Nov 15, 2010 | 1:26 pm

     
  17. EbbaBlue says:

    In the food channel, one chef sprinkled his soft shell crab with rice-flour (like the ones my mom used for puto), he said it is much crunchier. I wonder if I will do the same with your shrimp recipe.

    Nov 15, 2010 | 1:33 pm

     
  18. cheeseheadeatsushi says:

    Thanks for the two-pan tip! I have been a guest in some homes where this is served as breakfast fare.

    Nov 15, 2010 | 1:59 pm

     
  19. cca19 says:

    Where can I buy seasalt here in Manila?

    Nov 15, 2010 | 2:14 pm

     
  20. Marketman says:

    cca19, large groceries like Metro Gaisano at Market!Market! and Rustan’s have various types of salt without iodine, like kosher, seasalts, etc. If you are near a provincial manufacturer of salt, buy rock salt without the iodine added. Ebbablue, yes, rice flour works nicely as well. That’s what goes into tempura batter. Gerry, yes, I often prefer white shrimp as they seem to be less tough and flavor more sweet and delicate. millet, yes, deep fried.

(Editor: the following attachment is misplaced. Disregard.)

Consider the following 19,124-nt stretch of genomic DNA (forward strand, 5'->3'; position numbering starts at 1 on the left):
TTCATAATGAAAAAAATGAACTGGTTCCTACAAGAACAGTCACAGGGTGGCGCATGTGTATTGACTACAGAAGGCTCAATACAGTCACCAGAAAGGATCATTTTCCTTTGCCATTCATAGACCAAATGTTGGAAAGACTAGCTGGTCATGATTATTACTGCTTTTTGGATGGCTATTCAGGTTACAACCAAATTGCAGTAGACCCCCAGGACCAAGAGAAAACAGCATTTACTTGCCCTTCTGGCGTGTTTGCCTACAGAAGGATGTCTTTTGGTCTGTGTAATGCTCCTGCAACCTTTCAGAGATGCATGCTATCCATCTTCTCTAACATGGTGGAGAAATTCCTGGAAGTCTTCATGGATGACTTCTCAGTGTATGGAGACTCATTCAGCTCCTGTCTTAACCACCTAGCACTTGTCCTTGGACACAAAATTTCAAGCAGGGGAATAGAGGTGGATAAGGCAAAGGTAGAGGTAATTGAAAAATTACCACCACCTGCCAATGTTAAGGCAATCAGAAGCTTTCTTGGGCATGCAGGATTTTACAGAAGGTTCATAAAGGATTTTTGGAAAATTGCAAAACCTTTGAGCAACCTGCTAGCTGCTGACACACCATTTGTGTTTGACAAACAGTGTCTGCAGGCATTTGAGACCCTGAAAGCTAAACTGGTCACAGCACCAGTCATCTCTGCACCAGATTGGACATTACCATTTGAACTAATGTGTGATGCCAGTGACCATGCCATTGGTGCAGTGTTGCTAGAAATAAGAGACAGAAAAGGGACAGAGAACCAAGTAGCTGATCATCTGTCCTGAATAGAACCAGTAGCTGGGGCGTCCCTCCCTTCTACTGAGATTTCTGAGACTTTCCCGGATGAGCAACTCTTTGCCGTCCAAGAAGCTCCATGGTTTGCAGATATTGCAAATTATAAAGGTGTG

Nov 15, 2010 | 2:20 pm

     
  21. Marketman says:

    nina, the prices seem quite high to me. But then again, they had the idea, they did the packaging, and assembled the goods. I am a very hands on person and would do they myself. We grow our own organic lemongrass and other herbs. Or you could go to the Seedling bank in QC and buy potten herbs for less than PHP80 each and give a selection away for much less money… but all the effort and hassle is yours.

    Nov 15, 2010 | 2:23 pm

     
  22. Raymund says:

    Those prawns are lovely! I remember when my mom visits Philippines we always buy 10 kilos of these at supermarkets as prawn in Zurich is so expensive.

    Nov 15, 2010 | 5:25 pm

     
  23. nina says: